Audio/Visual | Technopolis

Etón Soulra solar-powered sound system for iPod/iPhone

It’s the world’s first solar-powered iPod dock

Etón Soulra solar-powered sound system for iPod/iPhone

May 15 2010
Jonathan Margolis

OK, I know you want to hear about my conundrums, the kind of things that actually keep me awake at night. So welcome to my world. You know solar panels, right? And wind turbines? What I want to know is: how many solar panels would there have to be on the Earth’s surface before they soaked up an appreciable amount of the sun’s heat and, as well as generating squillions of megawatts of electricity, actually cooled the Earth? Same thing with wind turbines: how many would you have to build before they measurably slowed the wind down? Doing that wouldn’t, of course, be as good as cooling the Earth because, if the wind slowed down, then the wind turbines wouldn’t be as effective.

I’m sure the scientists among you will be able to dismiss my ideas as flawed in every respect, but I do believe I’ve come up with a legitimate, er, thing, here. Anyway, solar power. You have to love it, don’t you? It seems like the nearest thing to a free lunch we’re ever going to get in this life. This, from US radio company Etón, is the world’s first solar-powered iPod dock. (“Etón”, by the way, has nothing to do with the famous public school, but is meant to have resonances of both “tone” and the French for “astonish”). Etón’s Soulra (another multicultural name I like, with mixed messages of “solar”, “music” and even the Egyptian sun god) is a chunky, satisfyingly rubberised travel gadget, which sounds OK, though audio quality isn’t the main point. The miracle is that the Soulra will keep you in music and your iPod/iPhone in power in the remotest, power-free location, thanks to God’s own free lunch provider.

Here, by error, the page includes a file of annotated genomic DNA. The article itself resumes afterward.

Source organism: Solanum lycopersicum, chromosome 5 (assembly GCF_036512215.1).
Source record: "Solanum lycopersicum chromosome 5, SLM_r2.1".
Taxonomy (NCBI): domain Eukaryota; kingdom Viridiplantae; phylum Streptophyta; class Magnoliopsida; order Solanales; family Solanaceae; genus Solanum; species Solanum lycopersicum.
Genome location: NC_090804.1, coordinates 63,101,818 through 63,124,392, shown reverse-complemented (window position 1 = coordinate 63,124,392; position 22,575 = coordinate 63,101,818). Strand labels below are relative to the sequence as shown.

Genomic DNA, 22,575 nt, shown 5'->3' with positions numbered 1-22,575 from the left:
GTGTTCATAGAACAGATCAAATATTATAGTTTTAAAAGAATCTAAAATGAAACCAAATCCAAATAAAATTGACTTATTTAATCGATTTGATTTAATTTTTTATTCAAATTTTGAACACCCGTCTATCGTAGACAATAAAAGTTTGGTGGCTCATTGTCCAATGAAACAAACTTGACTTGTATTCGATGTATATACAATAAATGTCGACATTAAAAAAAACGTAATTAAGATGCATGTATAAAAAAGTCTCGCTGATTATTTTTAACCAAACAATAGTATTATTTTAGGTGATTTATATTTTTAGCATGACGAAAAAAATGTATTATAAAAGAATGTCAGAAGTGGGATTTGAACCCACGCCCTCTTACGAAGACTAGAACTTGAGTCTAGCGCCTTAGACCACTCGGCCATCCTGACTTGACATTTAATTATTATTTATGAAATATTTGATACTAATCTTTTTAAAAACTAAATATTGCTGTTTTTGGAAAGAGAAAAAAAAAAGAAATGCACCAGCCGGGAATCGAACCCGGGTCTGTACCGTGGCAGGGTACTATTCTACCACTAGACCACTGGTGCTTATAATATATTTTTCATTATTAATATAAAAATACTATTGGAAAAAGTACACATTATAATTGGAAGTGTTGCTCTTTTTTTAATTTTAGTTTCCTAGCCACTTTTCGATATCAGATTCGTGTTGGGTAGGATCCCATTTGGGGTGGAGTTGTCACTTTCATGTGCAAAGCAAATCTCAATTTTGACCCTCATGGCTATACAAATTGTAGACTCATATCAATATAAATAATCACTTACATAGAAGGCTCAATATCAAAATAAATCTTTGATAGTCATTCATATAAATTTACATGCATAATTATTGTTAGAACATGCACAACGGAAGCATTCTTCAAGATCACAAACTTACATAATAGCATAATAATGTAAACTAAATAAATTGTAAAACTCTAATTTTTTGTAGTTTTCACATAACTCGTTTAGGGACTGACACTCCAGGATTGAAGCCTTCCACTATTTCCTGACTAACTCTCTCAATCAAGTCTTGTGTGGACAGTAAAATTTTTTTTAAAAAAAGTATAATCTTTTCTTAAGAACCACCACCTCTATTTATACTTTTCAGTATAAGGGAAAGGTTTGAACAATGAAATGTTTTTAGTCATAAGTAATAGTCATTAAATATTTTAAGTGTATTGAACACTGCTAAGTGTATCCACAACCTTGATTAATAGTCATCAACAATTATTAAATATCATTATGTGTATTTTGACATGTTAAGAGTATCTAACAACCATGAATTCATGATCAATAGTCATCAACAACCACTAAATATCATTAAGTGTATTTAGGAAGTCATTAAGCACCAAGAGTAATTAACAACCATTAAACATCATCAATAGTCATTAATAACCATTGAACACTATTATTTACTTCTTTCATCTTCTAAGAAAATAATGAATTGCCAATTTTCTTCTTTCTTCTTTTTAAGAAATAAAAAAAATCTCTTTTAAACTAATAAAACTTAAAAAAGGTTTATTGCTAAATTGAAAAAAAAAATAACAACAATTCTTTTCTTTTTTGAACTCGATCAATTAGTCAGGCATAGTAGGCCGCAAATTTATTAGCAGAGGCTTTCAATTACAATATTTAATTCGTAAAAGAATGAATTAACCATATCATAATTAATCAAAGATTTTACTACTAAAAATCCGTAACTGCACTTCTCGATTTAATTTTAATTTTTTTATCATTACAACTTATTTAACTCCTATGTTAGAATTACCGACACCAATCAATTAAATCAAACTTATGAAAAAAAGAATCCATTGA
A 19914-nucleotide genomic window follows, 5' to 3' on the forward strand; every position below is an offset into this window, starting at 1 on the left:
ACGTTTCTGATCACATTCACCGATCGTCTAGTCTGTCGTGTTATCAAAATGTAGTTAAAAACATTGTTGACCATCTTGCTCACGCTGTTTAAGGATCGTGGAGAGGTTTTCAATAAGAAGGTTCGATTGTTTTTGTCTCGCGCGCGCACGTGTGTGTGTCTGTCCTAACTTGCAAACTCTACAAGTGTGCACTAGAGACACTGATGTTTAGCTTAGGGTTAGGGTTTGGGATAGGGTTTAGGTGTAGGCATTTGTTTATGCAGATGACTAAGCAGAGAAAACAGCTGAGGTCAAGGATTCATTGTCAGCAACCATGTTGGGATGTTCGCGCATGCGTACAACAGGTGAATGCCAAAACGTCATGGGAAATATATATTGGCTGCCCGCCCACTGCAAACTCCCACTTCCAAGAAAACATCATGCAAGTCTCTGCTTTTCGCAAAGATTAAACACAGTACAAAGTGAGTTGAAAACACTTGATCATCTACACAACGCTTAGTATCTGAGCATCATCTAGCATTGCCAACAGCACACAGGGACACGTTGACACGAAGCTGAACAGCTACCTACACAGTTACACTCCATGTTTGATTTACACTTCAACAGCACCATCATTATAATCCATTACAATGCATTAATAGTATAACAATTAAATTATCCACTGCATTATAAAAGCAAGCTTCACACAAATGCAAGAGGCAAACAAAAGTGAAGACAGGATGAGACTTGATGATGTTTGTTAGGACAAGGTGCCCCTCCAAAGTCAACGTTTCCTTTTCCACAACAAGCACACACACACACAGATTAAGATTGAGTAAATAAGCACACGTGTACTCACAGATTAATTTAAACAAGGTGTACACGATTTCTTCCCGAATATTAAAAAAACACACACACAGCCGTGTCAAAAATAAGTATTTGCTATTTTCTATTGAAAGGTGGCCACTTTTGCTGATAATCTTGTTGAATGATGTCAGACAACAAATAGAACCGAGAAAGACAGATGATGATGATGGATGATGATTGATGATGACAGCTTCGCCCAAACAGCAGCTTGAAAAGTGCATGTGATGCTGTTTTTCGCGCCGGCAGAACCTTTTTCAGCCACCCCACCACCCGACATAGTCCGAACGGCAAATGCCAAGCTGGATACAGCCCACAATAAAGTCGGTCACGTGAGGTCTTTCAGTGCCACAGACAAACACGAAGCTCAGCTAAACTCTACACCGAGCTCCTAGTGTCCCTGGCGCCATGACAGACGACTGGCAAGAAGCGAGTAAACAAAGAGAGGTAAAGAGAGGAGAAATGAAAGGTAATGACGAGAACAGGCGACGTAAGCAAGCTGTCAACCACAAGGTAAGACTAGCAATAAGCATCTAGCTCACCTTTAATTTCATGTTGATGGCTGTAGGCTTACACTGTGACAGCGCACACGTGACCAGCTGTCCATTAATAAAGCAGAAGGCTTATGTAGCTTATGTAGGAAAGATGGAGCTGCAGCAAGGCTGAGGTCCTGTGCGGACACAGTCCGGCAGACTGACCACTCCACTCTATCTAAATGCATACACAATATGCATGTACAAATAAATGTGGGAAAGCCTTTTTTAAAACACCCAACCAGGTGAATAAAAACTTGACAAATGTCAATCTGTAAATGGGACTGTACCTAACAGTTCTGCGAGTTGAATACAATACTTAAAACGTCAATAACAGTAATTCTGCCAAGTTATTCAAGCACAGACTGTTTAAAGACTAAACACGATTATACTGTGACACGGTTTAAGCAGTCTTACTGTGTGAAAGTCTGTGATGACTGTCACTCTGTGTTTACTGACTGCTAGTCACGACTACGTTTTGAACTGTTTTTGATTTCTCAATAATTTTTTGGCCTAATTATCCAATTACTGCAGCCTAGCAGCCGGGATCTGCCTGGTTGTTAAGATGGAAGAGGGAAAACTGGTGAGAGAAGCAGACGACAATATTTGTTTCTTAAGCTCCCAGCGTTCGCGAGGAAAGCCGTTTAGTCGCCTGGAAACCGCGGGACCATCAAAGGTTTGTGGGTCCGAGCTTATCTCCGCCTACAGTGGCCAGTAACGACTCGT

I’m often stumped to think of how some of the more off-the-wall products I’m offered could have any real application, but I can see this one improving all sorts of folks’ lives – especially hardcore travellers, overlanders or just people wanting to use it in the garden or on the beach and not use up ecologically wasteful batteries.

At 301mm x 168mm x 89mm and weighing 1.58kg, Soulra is not a notably small or light machine. It is splashproof and effectively rainproof, though not fully waterproof, and a bright sun will charge its lithium ion battery pack in eight to 10 hours – giving enough oomph to keep you boogie-ing in the bush for three to four hours and charging your iPod/iPhone as it goes.

See also

Eton, Speakers